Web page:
Two weapons of the West now on display at Elk City Museum
It has taken several months to get the display and security system in place to put two important weapons on display at the new museum building across from the Route 66 museum. Retired teacher, Donnie Jordan has been careful to put several of his own personal treasures on display there. His most precious items include a Winchester Bureau of Indian Affairs 44-40 caliber riffle along with a 1851 Confederate Navy 36 Caliber pistol owned by Frank and Jesse James.
“The Winchester Rifle was considered what ‘won the west’ because of the caliber of gun. The ammunition fit both the rifle and the gun. It was the first gun to be what is called a repeater or lever action because it could hold a number of shells. I bought it from Chick’s Pawn shop a long time ago,” Jordan explained.
The rifle also has what is called a saddle ring because it could be tied to the saddle. It was one that everyone carried. The importance of this weapon is that is marked “BIA”. Those are rare and an important weapon in the west. It is displayed with a sensor in a bullet proof case.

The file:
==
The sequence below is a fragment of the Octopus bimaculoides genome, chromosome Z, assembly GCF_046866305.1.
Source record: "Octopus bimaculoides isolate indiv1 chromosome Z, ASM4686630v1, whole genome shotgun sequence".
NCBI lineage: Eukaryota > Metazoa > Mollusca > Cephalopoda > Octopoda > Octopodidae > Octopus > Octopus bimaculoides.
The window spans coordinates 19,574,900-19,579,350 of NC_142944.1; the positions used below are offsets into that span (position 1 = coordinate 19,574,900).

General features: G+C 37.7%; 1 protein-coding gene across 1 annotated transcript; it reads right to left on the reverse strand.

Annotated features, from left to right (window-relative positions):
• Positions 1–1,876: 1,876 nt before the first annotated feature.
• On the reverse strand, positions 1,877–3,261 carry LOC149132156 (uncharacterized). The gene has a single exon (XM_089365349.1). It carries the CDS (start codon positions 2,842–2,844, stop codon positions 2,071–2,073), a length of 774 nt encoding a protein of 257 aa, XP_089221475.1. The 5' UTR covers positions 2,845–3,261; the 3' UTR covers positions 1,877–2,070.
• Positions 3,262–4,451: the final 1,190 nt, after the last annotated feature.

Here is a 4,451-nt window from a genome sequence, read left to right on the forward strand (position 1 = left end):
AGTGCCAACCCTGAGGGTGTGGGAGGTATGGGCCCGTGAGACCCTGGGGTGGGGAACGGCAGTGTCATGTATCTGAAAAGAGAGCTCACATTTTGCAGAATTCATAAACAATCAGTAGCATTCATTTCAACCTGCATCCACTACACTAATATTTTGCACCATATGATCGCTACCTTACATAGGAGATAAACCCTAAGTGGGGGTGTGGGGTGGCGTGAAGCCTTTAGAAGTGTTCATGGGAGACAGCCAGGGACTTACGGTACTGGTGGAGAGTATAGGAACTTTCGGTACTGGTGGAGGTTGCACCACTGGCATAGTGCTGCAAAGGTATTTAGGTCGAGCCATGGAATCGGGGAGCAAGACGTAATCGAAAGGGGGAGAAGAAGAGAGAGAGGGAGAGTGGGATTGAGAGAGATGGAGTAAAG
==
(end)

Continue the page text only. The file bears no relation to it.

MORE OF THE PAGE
The other gun is one that has come through Jordan’s family. It is an heirloom that was given to him by his father, who was the oldest son of his grandfather. He personally remembers a gun collector coming to his home, trying to purchase it from his father because it was owned by Frank and Jesse James. The family connection to the James brothers comes from their family farm in Missouri.
“My grandfather, Joseph Jordan, was what was called a ‘smithy’ which means he was a gunsmith/blacksmith and his family farm was next to the James’ family farm in Kearney, Missouri. Frank and Jesse would bring him their guns to repair over the years,” Jordan continued.
The story goes that Joe worked on two guns that remained in his possession when he died. Donnie is unsure whether they were forgotten about or whether the brothers used them as payment for work the elder Jordan did for them.
“Frank James and my grandfather’s relationship continued when they moved to the Lawton area called ‘Punkin Center’. It shows how the brother and my grandfather continued to know each other. This gun was considered a small, back-up gun for them,” ...
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